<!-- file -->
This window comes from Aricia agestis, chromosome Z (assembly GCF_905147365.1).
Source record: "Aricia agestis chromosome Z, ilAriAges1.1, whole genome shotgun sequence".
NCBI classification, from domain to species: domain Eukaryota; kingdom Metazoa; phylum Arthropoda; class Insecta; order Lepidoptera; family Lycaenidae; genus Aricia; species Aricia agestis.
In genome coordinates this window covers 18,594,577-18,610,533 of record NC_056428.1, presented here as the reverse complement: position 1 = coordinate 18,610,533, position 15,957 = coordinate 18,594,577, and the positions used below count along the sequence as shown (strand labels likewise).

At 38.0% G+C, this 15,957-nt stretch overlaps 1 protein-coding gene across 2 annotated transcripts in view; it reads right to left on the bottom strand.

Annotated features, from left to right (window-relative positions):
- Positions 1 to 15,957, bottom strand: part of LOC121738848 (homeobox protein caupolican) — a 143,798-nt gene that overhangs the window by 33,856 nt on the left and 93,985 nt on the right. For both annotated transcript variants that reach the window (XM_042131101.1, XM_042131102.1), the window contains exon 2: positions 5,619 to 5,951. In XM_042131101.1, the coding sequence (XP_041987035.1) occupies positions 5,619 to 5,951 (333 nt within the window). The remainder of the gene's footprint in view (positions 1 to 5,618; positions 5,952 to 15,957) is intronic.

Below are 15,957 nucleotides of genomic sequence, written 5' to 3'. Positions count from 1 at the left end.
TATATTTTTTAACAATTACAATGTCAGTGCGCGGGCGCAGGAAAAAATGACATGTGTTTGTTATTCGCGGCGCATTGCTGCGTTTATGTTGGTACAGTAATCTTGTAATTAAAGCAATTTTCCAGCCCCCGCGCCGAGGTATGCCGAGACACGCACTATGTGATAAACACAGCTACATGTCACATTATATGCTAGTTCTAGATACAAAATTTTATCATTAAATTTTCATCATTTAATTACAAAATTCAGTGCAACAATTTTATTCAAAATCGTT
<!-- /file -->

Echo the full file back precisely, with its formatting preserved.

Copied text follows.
This window comes from Aricia agestis, chromosome Z (assembly GCF_905147365.1).
Source record: "Aricia agestis chromosome Z, ilAriAges1.1, whole genome shotgun sequence".
NCBI classification, from domain to species: domain Eukaryota; kingdom Metazoa; phylum Arthropoda; class Insecta; order Lepidoptera; family Lycaenidae; genus Aricia; species Aricia agestis.
In genome coordinates this window covers 18,594,577-18,610,533 of record NC_056428.1, presented here as the reverse complement: position 1 = coordinate 18,610,533, position 15,957 = coordinate 18,594,577, and the positions used below count along the sequence as shown (strand labels likewise).

At 38.0% G+C, this 15,957-nt stretch overlaps 1 protein-coding gene across 2 annotated transcripts in view; it reads right to left on the bottom strand.

Annotated features, from left to right (window-relative positions):
- Positions 1 to 15,957, bottom strand: part of LOC121738848 (homeobox protein caupolican) — a 143,798-nt gene that overhangs the window by 33,856 nt on the left and 93,985 nt on the right. For both annotated transcript variants that reach the window (XM_042131101.1, XM_042131102.1), the window contains exon 2: positions 5,619 to 5,951. In XM_042131101.1, the coding sequence (XP_041987035.1) occupies positions 5,619 to 5,951 (333 nt within the window). The remainder of the gene's footprint in view (positions 1 to 5,618; positions 5,952 to 15,957) is intronic.

Below are 15,957 nucleotides of genomic sequence, written 5' to 3'. Positions count from 1 at the left end.
TATATTTTTTAACAATTACAATGTCAGTGCGCGGGCGCAGGAAAAAATGACATGTGTTTGTTATTCGCGGCGCATTGCTGCGTTTATGTTGGTACAGTAATCTTGTAATTAAAGCAATTTTCCAGCCCCCGCGCCGAGGTATGCCGAGACACGCACTATGTGATAAACACAGCTACATGTCACATTATATGCTAGTTCTAGATACAAAATTTTATCATTAAATTTTCATCATTTAATTACAAAATTCAGTGCAACAATTTTATTCAAAATCGTT